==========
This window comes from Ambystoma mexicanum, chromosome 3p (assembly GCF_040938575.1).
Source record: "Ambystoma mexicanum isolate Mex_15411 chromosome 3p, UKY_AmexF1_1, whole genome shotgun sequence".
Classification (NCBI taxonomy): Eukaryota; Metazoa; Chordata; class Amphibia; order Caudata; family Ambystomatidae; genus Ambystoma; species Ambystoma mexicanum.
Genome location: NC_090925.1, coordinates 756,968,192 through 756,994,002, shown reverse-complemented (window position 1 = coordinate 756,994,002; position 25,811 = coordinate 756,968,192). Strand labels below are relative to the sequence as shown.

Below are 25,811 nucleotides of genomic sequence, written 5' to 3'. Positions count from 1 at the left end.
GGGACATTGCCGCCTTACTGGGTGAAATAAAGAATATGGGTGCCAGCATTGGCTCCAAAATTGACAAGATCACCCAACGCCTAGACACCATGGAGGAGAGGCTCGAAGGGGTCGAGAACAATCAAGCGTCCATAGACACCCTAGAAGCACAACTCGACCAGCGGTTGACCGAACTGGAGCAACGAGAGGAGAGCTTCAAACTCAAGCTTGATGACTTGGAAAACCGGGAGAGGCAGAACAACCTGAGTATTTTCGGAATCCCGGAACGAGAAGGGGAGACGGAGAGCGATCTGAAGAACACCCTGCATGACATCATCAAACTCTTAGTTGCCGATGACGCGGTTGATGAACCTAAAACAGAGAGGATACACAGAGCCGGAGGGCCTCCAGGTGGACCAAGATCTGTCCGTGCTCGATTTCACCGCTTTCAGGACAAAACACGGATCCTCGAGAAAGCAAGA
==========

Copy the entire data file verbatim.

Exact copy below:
This window comes from Ambystoma mexicanum, chromosome 3p (assembly GCF_040938575.1).
Source record: "Ambystoma mexicanum isolate Mex_15411 chromosome 3p, UKY_AmexF1_1, whole genome shotgun sequence".
Classification (NCBI taxonomy): Eukaryota; Metazoa; Chordata; class Amphibia; order Caudata; family Ambystomatidae; genus Ambystoma; species Ambystoma mexicanum.
Genome location: NC_090925.1, coordinates 756,968,192 through 756,994,002, shown reverse-complemented (window position 1 = coordinate 756,994,002; position 25,811 = coordinate 756,968,192). Strand labels below are relative to the sequence as shown.

Below are 25,811 nucleotides of genomic sequence, written 5' to 3'. Positions count from 1 at the left end.
GGGACATTGCCGCCTTACTGGGTGAAATAAAGAATATGGGTGCCAGCATTGGCTCCAAAATTGACAAGATCACCCAACGCCTAGACACCATGGAGGAGAGGCTCGAAGGGGTCGAGAACAATCAAGCGTCCATAGACACCCTAGAAGCACAACTCGACCAGCGGTTGACCGAACTGGAGCAACGAGAGGAGAGCTTCAAACTCAAGCTTGATGACTTGGAAAACCGGGAGAGGCAGAACAACCTGAGTATTTTCGGAATCCCGGAACGAGAAGGGGAGACGGAGAGCGATCTGAAGAACACCCTGCATGACATCATCAAACTCTTAGTTGCCGATGACGCGGTTGATGAACCTAAAACAGAGAGGATACACAGAGCCGGAGGGCCTCCAGGTGGACCAAGATCTGTCCGTGCTCGATTTCACCGCTTTCAGGACAAAACACGGATCCTCGAGAAAGCAAGA